In The Supreme Game, for example, the paintings have been laid out in three levels, one above the other. Each level seems to indicate a different layer of society. The faces that occupy the top level loom large and imposing, and authoritative cultural emblems nestle among them, like the ubiquitous Esplanade and former Supreme Court (soon to be turned into an art museum). Those in the middle appear abstracted and ponderous. In contrast, the figures at the bottom level are distinctly youthful and lively. Tang offers no judgment, for they are all depicted with the same charm. Indeed, it could be said that these characters define each other, that they all define The Supreme Game, and one day the youthful will morph into the authoritarian, much as ink morphs into shapes on paper.
The strength in these works lies in their accessibility. This exhibition is particularly trenchant for Malaysian audiences who love to hate our neighbours across the Causeway. We are presented with a very human face of Singapore society, one that does not quite reflect the shining metropolis we have come to know, yet that unmistakably bears the effect of this rapid development – it is a face that wears disenchantment, fortitude and hope.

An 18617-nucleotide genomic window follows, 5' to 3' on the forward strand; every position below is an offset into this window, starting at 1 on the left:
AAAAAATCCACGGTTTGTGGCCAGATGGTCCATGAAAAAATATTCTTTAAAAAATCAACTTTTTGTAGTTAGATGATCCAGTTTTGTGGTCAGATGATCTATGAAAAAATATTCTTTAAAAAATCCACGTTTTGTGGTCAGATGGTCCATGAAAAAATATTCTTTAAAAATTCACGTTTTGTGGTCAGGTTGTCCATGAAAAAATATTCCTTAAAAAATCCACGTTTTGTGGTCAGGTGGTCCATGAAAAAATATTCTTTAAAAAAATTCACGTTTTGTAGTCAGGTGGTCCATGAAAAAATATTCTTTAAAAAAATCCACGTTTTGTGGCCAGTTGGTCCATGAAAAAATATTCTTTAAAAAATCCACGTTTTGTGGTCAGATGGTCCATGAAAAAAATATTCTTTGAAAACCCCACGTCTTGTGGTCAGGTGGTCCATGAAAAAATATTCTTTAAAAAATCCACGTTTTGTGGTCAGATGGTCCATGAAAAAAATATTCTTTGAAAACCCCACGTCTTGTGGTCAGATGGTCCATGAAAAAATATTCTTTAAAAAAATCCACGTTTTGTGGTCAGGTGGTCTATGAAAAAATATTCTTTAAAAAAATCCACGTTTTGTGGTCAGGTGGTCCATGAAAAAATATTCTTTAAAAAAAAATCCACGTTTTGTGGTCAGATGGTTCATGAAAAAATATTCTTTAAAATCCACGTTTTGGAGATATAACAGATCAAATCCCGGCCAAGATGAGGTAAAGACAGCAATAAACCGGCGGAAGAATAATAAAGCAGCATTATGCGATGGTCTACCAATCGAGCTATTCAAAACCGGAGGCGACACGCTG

In this sense, it is not very different from our own. The way these works have been contextualised calls for a gentle rustling of our own societal views. Bumiputera, for example, portrays people from the village of Hougang in Singapore. Far from condos and credit cards, their emblems are a hoe, a community well, banana leaves and buckets. In Tang’s work, it is the people who give meaning to this label “People of the Land”, not the other way around.
Taking in the variety, vitality and energy inherent in these paintings, it becomes clear they are a collection of sensitive and deeply felt gestures, the marks of an artist living and breathing close to the ground. Although the jigsaw-like way in which they have been assembled on the wall to form narratives seems slightly uneasy – lacking the immediacy and element of risk suggested in their initial creation – this gives function to Tang’s form. It is supple, potent work that is as alive and human as the people and places of Singapore.
‘Tang Da Wu: Heroes, Islanders’ is on exhibition from Feb 8 to 25 at Valentine Willie Fine Art (1st Floor, No. 17, Jalan Telawi 3, Bangsar Baru, KL). For details, contact the gallery at 03-2284 2348.
Sharon Chin is an artist who also writes about art. She studied at the Victorian College of the Arts in Melbourne, Australia, and has been living and working in Kuala Lumpur for the past year.